rainman

U.S. : Employers Can Buy Retirement Security for $2.64 an Hour

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A safe retirement will be a "dream" for many . 40 years ago, 84% of all private-sector American workers had a corporate pension plan. Today less than 28% do.
 

"Hedge fund titan Ray Dalio published a sobering essay last Friday about the state of capitalism in the U.S....(..) Dalio then went on to present myriad data showing that many Americans make too little money to live on, let alone save, with harmful consequences. He counts among them diminished health, education and economic mobility, high rates of incarceration, and widening wealth and income disparity that raise the risk of social unrest. In an interview with 60 Minutes on Sunday, he called it “a national emergency.” The problems Dalio identified can already be observed in much of his data, but  another one is coming, and soon. Many Americans can’t afford to save for their future, and with baby boomers leaving the work force in big numbers, millions will spend their retirement in or near poverty.  Unlike many of the thorny problems cited by Dalio, however, this one has a simple solution and it doesn’t involve exorbitant expense. The Government Accountability Office recently updated its sweeping 2015 report on retirement security in America. The new numbers are no more comforting than the old ones, and the most worrisome among them is stubbornly consistent: 29 percent of households aged 55 and older have no retirement savings and no pension. It’s a bigger number than it seems. The  65-and-older population is projected to be roughly 74 million in 2030, according to the Census Bureau. If nothing changes, more than 21 million of those retirees will have to rely on Social Security, a meager income. ..."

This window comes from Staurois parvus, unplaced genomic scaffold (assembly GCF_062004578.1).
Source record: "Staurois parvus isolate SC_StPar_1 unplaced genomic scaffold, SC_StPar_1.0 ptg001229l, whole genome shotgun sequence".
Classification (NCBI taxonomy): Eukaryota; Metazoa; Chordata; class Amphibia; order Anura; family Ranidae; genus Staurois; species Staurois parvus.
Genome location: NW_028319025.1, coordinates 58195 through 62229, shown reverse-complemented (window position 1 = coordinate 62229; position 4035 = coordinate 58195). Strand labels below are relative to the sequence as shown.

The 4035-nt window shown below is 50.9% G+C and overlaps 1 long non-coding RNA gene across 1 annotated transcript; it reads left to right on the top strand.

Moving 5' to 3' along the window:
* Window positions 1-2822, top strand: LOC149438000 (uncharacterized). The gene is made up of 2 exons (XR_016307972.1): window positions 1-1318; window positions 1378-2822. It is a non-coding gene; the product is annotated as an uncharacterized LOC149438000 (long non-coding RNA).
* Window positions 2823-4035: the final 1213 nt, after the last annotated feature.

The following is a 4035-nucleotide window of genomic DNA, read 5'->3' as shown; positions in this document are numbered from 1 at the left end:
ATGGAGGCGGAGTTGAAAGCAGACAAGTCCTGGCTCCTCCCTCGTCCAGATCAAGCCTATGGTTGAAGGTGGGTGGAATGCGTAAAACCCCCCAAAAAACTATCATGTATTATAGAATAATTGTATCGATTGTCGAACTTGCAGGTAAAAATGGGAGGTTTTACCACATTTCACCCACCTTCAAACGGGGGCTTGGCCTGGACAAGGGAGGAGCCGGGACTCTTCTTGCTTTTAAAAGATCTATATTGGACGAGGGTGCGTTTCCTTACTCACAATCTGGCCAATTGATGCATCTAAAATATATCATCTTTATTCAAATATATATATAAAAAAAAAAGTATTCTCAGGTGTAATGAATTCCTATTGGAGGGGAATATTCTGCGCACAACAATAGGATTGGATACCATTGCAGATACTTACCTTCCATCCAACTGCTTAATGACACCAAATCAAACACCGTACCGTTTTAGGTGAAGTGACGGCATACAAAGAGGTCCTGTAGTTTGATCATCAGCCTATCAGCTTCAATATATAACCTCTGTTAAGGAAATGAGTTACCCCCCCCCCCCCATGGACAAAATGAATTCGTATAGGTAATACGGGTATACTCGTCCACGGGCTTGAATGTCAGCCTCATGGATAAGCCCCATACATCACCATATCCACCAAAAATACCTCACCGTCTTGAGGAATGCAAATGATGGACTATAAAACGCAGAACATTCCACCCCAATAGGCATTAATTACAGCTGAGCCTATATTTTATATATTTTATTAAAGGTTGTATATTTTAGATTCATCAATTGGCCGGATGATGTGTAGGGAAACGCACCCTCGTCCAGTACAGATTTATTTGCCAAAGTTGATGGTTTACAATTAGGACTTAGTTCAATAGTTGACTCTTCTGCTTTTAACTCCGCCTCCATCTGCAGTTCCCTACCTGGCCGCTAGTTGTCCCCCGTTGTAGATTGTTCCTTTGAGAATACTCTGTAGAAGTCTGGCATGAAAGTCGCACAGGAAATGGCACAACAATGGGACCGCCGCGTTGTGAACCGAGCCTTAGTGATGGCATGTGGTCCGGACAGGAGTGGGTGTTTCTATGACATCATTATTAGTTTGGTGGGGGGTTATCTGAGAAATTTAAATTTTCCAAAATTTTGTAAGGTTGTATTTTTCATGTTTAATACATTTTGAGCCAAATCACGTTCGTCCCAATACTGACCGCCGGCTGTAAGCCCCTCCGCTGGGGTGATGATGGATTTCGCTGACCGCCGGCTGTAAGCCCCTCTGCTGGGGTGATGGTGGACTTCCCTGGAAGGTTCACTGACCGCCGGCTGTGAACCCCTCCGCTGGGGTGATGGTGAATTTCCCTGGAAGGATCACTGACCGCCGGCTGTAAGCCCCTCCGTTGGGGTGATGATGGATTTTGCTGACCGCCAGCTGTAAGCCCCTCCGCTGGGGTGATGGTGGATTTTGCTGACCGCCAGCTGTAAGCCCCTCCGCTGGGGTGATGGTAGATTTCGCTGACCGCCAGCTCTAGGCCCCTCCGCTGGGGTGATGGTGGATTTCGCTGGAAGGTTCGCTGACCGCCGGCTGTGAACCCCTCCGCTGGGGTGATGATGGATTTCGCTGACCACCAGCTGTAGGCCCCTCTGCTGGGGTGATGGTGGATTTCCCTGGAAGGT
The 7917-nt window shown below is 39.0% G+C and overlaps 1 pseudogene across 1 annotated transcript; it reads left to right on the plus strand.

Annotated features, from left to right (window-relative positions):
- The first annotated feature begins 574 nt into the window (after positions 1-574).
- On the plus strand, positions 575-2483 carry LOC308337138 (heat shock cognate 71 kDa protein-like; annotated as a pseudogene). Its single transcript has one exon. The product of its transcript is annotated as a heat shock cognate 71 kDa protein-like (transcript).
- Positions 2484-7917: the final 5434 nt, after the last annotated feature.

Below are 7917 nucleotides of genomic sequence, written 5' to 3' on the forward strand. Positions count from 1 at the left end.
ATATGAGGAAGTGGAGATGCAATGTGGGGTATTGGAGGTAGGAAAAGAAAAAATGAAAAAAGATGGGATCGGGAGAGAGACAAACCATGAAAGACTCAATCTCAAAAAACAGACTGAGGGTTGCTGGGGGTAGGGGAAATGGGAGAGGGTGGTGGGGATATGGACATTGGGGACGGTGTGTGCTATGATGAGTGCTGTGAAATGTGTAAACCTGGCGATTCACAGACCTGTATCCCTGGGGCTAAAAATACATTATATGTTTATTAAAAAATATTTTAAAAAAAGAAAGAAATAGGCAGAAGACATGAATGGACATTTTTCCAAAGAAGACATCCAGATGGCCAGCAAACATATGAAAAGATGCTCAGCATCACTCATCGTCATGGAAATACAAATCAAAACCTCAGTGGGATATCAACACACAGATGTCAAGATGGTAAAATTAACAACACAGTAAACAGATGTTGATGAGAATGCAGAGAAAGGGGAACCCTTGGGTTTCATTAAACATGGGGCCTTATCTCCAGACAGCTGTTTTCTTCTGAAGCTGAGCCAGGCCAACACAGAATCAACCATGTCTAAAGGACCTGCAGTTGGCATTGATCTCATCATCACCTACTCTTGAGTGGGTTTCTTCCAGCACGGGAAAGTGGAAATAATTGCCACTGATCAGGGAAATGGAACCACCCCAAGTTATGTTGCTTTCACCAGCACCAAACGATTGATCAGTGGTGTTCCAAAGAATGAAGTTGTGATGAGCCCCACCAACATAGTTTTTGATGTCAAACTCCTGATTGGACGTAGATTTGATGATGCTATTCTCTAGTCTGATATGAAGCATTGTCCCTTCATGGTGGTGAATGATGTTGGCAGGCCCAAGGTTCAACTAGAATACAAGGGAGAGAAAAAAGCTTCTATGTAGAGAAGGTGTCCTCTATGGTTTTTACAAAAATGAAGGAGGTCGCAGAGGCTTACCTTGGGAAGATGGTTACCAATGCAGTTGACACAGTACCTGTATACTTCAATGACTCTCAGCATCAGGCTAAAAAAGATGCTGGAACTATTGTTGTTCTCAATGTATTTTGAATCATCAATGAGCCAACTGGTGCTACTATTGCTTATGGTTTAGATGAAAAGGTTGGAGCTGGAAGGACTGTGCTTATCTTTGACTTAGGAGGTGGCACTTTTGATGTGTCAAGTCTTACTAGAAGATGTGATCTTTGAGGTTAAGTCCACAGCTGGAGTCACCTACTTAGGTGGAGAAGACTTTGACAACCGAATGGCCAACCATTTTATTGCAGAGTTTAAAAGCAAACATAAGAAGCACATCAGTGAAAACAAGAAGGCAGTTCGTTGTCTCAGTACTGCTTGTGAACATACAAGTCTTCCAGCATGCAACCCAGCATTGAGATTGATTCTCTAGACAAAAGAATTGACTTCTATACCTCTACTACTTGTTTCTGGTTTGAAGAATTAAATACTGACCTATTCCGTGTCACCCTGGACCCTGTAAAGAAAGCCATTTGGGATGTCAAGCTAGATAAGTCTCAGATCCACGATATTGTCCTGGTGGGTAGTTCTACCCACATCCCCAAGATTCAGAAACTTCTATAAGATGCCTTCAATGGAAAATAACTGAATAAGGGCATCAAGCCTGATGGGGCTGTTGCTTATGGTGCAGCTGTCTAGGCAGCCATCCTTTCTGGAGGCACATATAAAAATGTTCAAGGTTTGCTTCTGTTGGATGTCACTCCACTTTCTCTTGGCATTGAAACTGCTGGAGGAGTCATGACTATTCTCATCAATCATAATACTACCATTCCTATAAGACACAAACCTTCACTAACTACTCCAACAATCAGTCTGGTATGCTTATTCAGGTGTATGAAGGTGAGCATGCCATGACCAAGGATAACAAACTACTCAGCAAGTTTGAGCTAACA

https://www.bloomberg.com/opinion/articles/2019-04-10/employers-can-buy-retirement-security-for-2-64-an-hour?utm_medium=social&cmpid=socialflow-twitter-business&utm_content=business&utm_campaign=socialflow-organic&utm_source=twitter

 

 

 

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Does Wall Street have anything to do with it?

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That's an inversion...

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1 minute ago, pinto said:

That's an inversion...

...  Or, it's an invasion of the budget

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Definitely, the data is not optimistic.... We have $1.5 trillion in student loan debt, 1 and 5 Americans with "crippling" medical debt, 29% of U.S households aged 55 and older having no retirement savings or pension, and the world’s largest military budget.... 

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Generally, things are not pinky... U.S. public sector pension situation could trigger a big financial gap...

 

image.png.94bbcbd1a3f827a56674b37e0cdc24fc.png

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Tax breaks for corporations and the rich must be the answer. :)

It never trickles down...

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(edited)

I am retiring soon, and I have to tell you that I'm pretty afraid of what will be on during my retirement. I mean, the dream of a "safe" retirement has been destroyed by all the events going on during the last two years. I keep thinking about the fact the retirement plan our country has might ruin the economy. I've been saving money my entire life. However, I'm still afraid of the future. During the last couple of months, I've been browsing https://seekingretirement.com/can-i-retire, looking for answers about retirement. A good retirement plan and many other things. I'm that paranoid.